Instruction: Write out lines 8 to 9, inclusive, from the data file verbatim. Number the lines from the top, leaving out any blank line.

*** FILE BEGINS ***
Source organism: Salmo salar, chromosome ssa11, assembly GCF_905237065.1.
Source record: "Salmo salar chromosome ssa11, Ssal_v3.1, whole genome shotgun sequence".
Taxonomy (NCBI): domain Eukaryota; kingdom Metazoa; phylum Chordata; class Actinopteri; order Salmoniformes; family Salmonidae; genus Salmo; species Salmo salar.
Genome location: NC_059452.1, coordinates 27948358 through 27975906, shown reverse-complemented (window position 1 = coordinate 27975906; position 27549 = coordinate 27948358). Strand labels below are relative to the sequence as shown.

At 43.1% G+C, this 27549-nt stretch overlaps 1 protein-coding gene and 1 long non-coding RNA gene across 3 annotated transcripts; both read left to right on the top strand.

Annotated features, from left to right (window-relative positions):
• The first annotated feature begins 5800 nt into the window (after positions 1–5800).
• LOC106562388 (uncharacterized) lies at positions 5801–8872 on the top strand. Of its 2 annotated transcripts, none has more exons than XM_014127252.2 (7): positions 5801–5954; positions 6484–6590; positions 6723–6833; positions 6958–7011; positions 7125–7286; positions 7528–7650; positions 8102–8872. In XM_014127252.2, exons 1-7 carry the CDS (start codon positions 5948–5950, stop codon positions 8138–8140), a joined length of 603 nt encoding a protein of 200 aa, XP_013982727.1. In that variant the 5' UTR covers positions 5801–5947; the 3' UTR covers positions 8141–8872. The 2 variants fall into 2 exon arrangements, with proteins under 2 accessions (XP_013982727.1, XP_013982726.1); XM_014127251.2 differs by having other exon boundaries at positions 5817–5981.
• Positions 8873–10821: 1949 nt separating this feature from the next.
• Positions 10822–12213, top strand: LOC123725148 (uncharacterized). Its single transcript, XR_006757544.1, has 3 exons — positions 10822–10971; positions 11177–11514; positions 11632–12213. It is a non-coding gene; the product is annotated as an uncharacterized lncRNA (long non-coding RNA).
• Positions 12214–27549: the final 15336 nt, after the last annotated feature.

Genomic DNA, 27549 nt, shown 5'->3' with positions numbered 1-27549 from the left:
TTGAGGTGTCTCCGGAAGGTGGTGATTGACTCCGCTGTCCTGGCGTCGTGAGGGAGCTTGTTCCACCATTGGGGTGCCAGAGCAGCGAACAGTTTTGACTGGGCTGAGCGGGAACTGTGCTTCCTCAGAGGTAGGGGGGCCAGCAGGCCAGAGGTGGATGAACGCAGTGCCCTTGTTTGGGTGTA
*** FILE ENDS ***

• LOC106562388 (uncharacterized) lies at positions 5801–8872 on the top strand. Of its 2 annotated transcripts, none has more exons than XM_014127252.2 (7): positions 5801–5954; positions 6484–6590; positions 6723–6833; positions 6958–7011; positions 7125–7286; positions 7528–7650; positions 8102–8872. In XM_014127252.2, exons 1-7 carry the CDS (start codon positions 5948–5950, stop codon positions 8138–8140), a joined length of 603 nt encoding a protein of 200 aa, XP_013982727.1. In that variant the 5' UTR covers positions 5801–5947; the 3' UTR covers positions 8141–8872. The 2 variants fall into 2 exon arrangements, with proteins under 2 accessions (XP_013982727.1, XP_013982726.1); XM_014127251.2 differs by having other exon boundaries at positions 5817–5981.
• Positions 8873–10821: 1949 nt separating this feature from the next.